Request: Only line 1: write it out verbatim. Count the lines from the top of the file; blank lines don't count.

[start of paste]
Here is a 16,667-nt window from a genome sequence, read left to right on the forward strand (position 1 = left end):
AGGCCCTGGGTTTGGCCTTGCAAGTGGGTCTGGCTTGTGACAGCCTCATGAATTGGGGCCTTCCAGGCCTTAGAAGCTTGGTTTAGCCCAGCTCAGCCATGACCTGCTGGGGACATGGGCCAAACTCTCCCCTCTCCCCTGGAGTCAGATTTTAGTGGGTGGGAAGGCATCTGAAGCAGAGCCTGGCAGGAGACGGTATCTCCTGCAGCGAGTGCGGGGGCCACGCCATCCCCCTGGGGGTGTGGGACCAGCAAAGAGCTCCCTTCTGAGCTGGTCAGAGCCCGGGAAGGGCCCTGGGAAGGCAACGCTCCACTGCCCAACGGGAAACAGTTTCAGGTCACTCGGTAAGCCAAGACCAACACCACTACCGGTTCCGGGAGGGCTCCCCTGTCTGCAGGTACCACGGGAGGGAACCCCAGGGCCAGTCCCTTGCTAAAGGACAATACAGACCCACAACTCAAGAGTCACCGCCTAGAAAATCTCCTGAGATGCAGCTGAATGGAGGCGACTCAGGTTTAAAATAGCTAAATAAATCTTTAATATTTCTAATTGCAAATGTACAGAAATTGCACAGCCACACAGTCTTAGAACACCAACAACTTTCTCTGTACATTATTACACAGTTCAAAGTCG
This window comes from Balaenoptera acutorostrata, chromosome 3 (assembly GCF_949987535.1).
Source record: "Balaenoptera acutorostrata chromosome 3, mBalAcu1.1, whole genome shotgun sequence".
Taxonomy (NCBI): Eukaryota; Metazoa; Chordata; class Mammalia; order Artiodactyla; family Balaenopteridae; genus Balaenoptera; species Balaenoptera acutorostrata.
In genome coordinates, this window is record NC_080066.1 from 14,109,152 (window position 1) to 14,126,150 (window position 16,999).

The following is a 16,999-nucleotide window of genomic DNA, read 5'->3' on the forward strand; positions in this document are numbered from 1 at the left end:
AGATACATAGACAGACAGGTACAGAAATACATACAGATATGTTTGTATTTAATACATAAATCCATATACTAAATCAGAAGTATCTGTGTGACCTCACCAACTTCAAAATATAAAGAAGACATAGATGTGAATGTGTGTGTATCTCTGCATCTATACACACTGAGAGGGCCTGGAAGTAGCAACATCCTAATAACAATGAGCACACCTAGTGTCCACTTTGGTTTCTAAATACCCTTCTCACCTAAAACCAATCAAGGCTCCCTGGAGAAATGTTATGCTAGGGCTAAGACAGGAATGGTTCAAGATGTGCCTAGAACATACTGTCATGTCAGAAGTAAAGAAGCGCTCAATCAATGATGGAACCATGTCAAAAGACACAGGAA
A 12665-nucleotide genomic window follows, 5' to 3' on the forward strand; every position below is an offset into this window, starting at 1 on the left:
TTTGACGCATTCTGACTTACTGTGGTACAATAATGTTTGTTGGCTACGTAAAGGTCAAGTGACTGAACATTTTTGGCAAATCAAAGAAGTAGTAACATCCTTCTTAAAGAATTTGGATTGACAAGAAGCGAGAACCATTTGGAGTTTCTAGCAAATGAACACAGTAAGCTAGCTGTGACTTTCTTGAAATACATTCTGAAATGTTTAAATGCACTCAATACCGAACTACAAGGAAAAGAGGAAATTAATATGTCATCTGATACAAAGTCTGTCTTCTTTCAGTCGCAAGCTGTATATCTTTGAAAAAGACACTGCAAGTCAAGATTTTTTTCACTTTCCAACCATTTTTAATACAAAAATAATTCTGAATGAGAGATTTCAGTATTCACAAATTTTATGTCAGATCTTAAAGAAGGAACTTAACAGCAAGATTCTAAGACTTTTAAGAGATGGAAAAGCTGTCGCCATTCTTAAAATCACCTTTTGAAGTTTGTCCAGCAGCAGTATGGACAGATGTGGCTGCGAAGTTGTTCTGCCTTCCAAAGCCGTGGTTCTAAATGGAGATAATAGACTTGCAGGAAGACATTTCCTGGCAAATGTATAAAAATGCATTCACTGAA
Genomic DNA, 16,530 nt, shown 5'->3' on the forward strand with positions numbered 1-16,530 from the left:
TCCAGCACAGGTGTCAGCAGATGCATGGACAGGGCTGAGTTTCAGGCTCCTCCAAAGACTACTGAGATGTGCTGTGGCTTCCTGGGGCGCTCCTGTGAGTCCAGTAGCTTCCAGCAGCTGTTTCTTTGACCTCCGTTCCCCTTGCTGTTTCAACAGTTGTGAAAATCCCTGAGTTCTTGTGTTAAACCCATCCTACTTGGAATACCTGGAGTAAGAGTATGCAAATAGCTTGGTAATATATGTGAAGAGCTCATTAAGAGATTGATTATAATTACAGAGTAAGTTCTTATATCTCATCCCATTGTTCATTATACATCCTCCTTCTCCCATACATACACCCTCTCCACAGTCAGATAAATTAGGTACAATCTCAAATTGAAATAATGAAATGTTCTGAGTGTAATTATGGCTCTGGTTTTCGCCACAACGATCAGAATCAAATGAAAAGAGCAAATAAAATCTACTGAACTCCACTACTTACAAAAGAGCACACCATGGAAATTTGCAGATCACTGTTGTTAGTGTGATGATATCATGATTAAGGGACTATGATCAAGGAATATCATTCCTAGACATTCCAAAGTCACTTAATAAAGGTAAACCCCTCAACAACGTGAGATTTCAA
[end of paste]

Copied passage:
Here is a 16,667-nt window from a genome sequence, read left to right on the forward strand (position 1 = left end):